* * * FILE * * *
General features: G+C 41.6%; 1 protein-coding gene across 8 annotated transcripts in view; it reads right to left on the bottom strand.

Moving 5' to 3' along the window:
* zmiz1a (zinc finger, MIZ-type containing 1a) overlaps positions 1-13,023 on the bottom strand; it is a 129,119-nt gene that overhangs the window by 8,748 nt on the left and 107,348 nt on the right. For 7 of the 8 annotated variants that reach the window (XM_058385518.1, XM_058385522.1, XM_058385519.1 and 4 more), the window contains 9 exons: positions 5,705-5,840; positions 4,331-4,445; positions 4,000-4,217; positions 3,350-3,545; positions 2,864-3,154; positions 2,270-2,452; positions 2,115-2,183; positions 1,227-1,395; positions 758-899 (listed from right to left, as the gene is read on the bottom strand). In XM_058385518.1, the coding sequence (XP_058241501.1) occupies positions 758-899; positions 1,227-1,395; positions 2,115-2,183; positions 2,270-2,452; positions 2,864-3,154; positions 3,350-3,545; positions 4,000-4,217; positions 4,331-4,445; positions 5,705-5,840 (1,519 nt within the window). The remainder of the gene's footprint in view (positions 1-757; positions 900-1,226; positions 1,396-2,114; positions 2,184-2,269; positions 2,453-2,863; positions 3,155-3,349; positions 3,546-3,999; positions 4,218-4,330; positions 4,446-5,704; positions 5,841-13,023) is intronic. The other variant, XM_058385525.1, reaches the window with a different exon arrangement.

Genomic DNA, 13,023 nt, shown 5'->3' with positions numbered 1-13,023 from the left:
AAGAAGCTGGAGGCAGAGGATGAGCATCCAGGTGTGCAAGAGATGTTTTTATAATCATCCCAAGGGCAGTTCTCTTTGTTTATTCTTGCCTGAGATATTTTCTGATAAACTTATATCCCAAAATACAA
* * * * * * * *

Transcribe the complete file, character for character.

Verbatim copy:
General features: G+C 41.6%; 1 protein-coding gene across 8 annotated transcripts in view; it reads right to left on the bottom strand.

Moving 5' to 3' along the window:
* zmiz1a (zinc finger, MIZ-type containing 1a) overlaps positions 1-13,023 on the bottom strand; it is a 129,119-nt gene that overhangs the window by 8,748 nt on the left and 107,348 nt on the right. For 7 of the 8 annotated variants that reach the window (XM_058385518.1, XM_058385522.1, XM_058385519.1 and 4 more), the window contains 9 exons: positions 5,705-5,840; positions 4,331-4,445; positions 4,000-4,217; positions 3,350-3,545; positions 2,864-3,154; positions 2,270-2,452; positions 2,115-2,183; positions 1,227-1,395; positions 758-899 (listed from right to left, as the gene is read on the bottom strand). In XM_058385518.1, the coding sequence (XP_058241501.1) occupies positions 758-899; positions 1,227-1,395; positions 2,115-2,183; positions 2,270-2,452; positions 2,864-3,154; positions 3,350-3,545; positions 4,000-4,217; positions 4,331-4,445; positions 5,705-5,840 (1,519 nt within the window). The remainder of the gene's footprint in view (positions 1-757; positions 900-1,226; positions 1,396-2,114; positions 2,184-2,269; positions 2,453-2,863; positions 3,155-3,349; positions 3,546-3,999; positions 4,218-4,330; positions 4,446-5,704; positions 5,841-13,023) is intronic. The other variant, XM_058385525.1, reaches the window with a different exon arrangement.

Genomic DNA, 13,023 nt, shown 5'->3' with positions numbered 1-13,023 from the left:
AAGAAGCTGGAGGCAGAGGATGAGCATCCAGGTGTGCAAGAGATGTTTTTATAATCATCCCAAGGGCAGTTCTCTTTGTTTATTCTTGCCTGAGATATTTTCTGATAAACTTATATCCCAAAATACAA